• Science based does not assume reality check. The domain of this kind of answer is providing general scientific principles and how they might apply to the object of the query.
  • Reality check is not the bottom rung of the ladder. The domain of this kind of answer is that of common sense, ordinary logic, pattern matching, error teasing.

To use the unicorn as an example, in combination with the nature of the tags themselves, I'll show how I think these tags can handle any kind of question. First, I'll assume that we agree that dragons (e.g. Smaug) and unicorns (fairy stories) do not exist on Earth as depicted.

So if someone asks the question "I think narwhals are cool. Would it make sense for a horse-like animal to grow out a long tooth?, which later humans will confuse for a horn (< Lat. cornu, horn) --- thus, a unicorn!" I think any of the three tags could apply:

  • The reality check tag would seek an answer like "Yeah, seems plausible given that the world you're describing has similar beasts derived from mythological sources. You already mentioned narwhals, so why not horses too?"
  • The science based tag would seek an answer like "The narwhal tusk is an elongation of the left canine tooth that protrudes through the animal's lip. Horses do have canine teeth. Because the evolution of the tusk is reasonably well understood (descent from a toothed artiodactyl, placement & growth of the tusk within the skull allow for positive identification), we can at least posit a potential scion of an early equid developing similarly."
  • The hard science tag would seek an answer like (and I'm just making this up, because I'm not a paleobiologist) "I read in PaleoBiology This Week about a now extinct form of water deer (Hydropotes antiquus) the right canine of some specimens having been found to be considerably enlarged and twisting with a slight helical twist and that the left canine is diminished in size. There is evidence, according to Dr. Li Hsien, that these early cervids used their elongated tusks for dominance display as evidenced by bony scar tissue around the muzzle area of male H. antiquus."


I disagree with M.K. as regards Using more than one of the above tags on a single question however doesn't seem to me to make sense in any situation.

I don't see any issue with using one or more together, because 1) they're not asking for the same thing; and 2) I don't view them as a hierarchy! (I would agree: if they were hierarchical in nature, then Reality Check would be the basic form; Science Based would subsume a positive reality check; Hard Science would subsume the assumption that the answer must be based in known science.) If the querent had placed all three tags, then the respondent would simply be required to provide, basically, all three types of answers!

  • As to the Reality Check, ABC; as to the Science Based, PRS; as the Hard Science, XYZ.

In contrast, had the query been about dragons (as seen in the Hobbit), then we can still answer the question given these tags, though likely with different results. The reality check would most likely be positive, as dragons only have to make sense within the setting or world in which they have been posited.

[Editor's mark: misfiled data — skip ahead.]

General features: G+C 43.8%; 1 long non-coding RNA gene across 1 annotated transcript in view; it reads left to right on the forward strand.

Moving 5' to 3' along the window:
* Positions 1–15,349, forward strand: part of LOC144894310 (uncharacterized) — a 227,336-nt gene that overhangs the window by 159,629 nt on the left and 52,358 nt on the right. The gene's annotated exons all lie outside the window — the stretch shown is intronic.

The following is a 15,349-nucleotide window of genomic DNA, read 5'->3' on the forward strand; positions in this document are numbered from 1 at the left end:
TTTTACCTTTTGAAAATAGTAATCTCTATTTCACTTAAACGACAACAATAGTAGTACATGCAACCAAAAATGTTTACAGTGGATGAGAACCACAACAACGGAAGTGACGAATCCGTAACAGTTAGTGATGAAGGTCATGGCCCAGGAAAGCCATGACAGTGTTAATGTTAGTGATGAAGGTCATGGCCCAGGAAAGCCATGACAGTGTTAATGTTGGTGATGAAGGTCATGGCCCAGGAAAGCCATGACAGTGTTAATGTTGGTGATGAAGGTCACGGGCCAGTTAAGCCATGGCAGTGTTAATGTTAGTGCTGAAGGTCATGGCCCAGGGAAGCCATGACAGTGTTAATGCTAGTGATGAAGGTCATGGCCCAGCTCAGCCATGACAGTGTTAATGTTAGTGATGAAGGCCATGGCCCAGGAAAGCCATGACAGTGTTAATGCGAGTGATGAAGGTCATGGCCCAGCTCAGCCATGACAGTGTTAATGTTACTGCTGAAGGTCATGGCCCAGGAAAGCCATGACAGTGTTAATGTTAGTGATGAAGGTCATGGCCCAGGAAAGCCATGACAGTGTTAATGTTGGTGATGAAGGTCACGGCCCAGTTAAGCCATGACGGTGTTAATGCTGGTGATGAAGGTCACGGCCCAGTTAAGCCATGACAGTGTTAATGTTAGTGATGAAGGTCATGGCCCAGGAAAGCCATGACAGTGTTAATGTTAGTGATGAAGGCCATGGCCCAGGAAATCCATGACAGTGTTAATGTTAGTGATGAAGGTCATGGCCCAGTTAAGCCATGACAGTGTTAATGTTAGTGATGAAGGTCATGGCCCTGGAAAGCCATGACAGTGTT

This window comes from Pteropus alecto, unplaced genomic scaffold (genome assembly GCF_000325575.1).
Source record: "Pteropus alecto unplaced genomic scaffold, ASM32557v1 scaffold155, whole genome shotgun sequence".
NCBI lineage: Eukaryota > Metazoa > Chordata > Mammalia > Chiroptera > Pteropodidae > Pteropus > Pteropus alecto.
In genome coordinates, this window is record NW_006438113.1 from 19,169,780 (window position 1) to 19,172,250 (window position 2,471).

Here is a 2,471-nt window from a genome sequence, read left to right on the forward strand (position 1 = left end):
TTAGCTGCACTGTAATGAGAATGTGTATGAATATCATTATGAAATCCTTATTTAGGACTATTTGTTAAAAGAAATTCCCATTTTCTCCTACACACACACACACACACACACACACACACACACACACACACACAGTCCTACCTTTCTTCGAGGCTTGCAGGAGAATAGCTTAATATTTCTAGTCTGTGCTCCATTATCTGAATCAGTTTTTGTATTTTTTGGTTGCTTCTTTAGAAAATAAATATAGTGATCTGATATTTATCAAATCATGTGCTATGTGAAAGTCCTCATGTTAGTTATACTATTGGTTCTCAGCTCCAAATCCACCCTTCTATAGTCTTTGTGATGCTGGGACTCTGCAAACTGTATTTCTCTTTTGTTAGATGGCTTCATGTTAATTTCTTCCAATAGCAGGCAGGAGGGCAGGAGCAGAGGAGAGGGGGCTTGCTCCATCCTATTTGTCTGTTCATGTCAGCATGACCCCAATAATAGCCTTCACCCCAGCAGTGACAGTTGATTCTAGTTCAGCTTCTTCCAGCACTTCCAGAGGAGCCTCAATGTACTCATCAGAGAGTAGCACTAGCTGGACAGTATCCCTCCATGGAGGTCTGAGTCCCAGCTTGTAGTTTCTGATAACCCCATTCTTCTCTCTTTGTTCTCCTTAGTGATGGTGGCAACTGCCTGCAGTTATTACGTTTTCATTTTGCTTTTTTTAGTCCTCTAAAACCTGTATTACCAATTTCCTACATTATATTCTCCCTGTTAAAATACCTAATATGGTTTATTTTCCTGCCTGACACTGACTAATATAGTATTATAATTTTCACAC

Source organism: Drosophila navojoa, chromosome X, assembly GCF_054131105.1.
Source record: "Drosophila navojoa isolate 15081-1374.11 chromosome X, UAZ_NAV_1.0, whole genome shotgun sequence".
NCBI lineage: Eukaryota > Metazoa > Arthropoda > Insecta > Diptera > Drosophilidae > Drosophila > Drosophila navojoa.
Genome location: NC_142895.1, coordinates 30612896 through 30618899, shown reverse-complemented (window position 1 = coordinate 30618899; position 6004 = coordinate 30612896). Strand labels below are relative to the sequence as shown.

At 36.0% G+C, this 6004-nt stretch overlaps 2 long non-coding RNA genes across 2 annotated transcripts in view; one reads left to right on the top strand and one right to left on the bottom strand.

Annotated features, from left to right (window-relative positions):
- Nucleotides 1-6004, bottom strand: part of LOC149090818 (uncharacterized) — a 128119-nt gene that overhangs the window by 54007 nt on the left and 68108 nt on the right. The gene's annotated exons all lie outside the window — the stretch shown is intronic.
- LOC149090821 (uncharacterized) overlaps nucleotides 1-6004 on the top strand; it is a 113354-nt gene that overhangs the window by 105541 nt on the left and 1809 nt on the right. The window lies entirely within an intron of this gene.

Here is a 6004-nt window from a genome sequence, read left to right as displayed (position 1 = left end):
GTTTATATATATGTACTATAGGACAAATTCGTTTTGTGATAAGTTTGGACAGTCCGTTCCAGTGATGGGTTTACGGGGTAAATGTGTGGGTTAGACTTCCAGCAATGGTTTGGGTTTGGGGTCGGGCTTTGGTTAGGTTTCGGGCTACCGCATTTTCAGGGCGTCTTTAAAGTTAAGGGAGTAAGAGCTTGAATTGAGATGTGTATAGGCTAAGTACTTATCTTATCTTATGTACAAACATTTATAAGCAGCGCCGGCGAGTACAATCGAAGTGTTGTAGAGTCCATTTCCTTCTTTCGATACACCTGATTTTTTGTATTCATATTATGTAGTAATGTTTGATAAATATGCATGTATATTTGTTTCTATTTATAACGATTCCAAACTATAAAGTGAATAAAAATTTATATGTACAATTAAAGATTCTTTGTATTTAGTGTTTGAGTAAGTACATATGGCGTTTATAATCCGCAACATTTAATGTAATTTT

A Science Based query about dragons can certainly be asked and answered. In the history of Earth, there have been enough large beasts to demonstrate that size is not at issue. Some animals have scales & feathers, so those features of dragons should pose no difficulty. No known animal breathes fire, but since we're not required to provide scientific data, and whether or not magic & pseudoscience work in that world or setting, we can at least offer sound scientific speculation as to potential mechanisms for fiery breath. A bold respondent may even posit an in-world scientific answer (that accounts for magic as a natural force, if enough data is known).

A Hard Science query about dragons will, of course, run into a wall. Big beasts, sure! We know about dinosaurs. Scaly or feathery beasts? Sure! We know about dinosaurs. Fire breathing beasts with four feet, two wings, tough scaly armour and perhaps decorative feathers? Nope. No such thing known; no way for it to be able to fly. The Hard Science answer will be along the lines of "What-if speculation aside, there is no way for known to biology or physics or chemistry to allow for the particular combination of characteristics you want in your dragon; so the answer to your question is NO."


  1. Should hard-science always imply science-based, without that having to be made explicit? --- NO. I think it's clear there is no implication.
  2. Should science-based always imply reality-check, without that having to be made explicit? --- NO. Same: no implication.
  3. Does it ever make sense to use more than one of these three tags on a single question? --- YES. The three tags can validly be used in combination. Should they be so used is a different matter!
  • 1
    $\begingroup$ i disagree with your interpretation of hard-science. In my opinion hard-science is never reasonable without the implication of science-based. And yes, you can have hard-science about dragons. If you were to give a detailed enough outline of what they are gonna look like or what they are made of or how their fire-spouting is supposed to work, somebody could give you a detailed analysis of certain aspects of that. Like structural integrity, biochemistry forming the flames, etc. To me (and most others) hard-science is science-based with a much higher scientific standard. $\endgroup$ Commented Sep 13, 2018 at 9:45
  • $\begingroup$ Fair enough (as to how I view the situation)! As to hard science and dragons, there I would disagree: the hard science tag explicitly requires answers to be backed up with "equations, empirical evidence, scientific papers, other citations". In other words, you'd have to have some kind of fire-breathing animal sometime in Earth's history to support an answer regarding fire breathing dragons. At least in my opinion, a journal article about combustibles produced in organic life forms and another article about fire [cont.] $\endgroup$